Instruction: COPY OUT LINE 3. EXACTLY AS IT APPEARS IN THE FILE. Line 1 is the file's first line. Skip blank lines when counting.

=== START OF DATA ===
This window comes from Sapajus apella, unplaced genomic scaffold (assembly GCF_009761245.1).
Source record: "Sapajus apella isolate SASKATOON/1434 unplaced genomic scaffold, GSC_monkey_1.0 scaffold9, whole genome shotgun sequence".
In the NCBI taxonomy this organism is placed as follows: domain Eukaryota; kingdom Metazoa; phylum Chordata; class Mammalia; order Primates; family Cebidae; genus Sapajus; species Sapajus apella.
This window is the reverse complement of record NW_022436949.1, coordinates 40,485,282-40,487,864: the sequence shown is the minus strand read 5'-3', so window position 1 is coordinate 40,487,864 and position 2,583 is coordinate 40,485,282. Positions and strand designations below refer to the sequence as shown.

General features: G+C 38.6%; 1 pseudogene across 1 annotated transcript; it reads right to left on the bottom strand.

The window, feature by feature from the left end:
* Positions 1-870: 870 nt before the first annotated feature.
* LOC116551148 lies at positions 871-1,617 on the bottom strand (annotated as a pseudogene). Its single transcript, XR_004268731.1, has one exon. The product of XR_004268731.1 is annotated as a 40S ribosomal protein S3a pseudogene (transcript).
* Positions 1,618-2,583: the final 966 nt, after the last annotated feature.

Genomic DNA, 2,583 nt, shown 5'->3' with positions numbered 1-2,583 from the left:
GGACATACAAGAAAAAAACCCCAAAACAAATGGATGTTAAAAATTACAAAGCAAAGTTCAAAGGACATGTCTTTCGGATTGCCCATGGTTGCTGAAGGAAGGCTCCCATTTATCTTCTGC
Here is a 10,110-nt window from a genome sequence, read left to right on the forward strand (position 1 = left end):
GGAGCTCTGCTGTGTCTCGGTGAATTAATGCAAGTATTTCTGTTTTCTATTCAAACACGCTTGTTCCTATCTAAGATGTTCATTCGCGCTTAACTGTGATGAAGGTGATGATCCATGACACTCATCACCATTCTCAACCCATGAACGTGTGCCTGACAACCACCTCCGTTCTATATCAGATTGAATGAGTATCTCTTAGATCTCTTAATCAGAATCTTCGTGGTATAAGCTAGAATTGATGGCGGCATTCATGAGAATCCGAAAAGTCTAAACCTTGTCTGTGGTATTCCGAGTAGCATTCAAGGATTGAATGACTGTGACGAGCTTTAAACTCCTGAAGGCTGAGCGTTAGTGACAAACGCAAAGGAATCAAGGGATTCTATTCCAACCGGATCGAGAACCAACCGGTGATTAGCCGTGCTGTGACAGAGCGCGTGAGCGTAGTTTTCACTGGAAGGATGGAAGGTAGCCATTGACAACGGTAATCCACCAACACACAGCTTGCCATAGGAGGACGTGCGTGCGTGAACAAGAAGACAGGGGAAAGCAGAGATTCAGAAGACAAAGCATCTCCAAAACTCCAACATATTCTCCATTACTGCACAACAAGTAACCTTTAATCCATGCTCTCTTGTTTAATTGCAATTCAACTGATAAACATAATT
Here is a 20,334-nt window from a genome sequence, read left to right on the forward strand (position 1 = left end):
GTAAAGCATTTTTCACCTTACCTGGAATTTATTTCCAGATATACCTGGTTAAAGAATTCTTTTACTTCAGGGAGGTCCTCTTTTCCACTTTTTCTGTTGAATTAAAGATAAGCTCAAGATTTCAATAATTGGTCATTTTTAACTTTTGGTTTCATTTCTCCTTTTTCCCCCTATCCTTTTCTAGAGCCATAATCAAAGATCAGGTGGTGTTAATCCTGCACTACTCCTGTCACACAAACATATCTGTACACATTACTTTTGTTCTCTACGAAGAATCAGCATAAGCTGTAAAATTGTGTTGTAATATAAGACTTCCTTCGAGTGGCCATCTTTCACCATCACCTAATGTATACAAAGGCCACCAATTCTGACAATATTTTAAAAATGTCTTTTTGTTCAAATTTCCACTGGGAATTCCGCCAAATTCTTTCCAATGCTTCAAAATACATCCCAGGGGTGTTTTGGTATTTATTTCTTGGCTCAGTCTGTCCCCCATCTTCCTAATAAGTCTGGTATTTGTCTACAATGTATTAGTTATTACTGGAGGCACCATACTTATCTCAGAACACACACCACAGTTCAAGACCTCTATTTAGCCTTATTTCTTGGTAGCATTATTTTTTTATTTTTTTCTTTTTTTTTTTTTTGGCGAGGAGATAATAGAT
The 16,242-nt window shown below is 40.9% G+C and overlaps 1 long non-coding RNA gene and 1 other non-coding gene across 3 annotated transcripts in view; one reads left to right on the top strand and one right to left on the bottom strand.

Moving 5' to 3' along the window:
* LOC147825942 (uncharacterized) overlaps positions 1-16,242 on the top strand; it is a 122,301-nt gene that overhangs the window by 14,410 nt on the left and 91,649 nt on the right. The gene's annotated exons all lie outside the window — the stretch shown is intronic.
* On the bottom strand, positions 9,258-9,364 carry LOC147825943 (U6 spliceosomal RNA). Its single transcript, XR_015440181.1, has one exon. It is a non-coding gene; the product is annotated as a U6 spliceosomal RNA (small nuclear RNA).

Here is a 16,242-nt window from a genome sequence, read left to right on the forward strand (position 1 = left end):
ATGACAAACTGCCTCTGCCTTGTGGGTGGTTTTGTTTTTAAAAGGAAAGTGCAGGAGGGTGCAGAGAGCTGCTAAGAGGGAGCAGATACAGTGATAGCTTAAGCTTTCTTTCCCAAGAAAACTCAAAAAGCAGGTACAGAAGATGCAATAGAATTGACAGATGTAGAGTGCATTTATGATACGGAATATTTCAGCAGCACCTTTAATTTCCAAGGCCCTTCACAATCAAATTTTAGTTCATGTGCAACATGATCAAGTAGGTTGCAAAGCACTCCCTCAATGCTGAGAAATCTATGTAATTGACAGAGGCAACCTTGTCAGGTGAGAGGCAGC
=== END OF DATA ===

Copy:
In the NCBI taxonomy this organism is placed as follows: domain Eukaryota; kingdom Metazoa; phylum Chordata; class Mammalia; order Primates; family Cebidae; genus Sapajus; species Sapajus apella.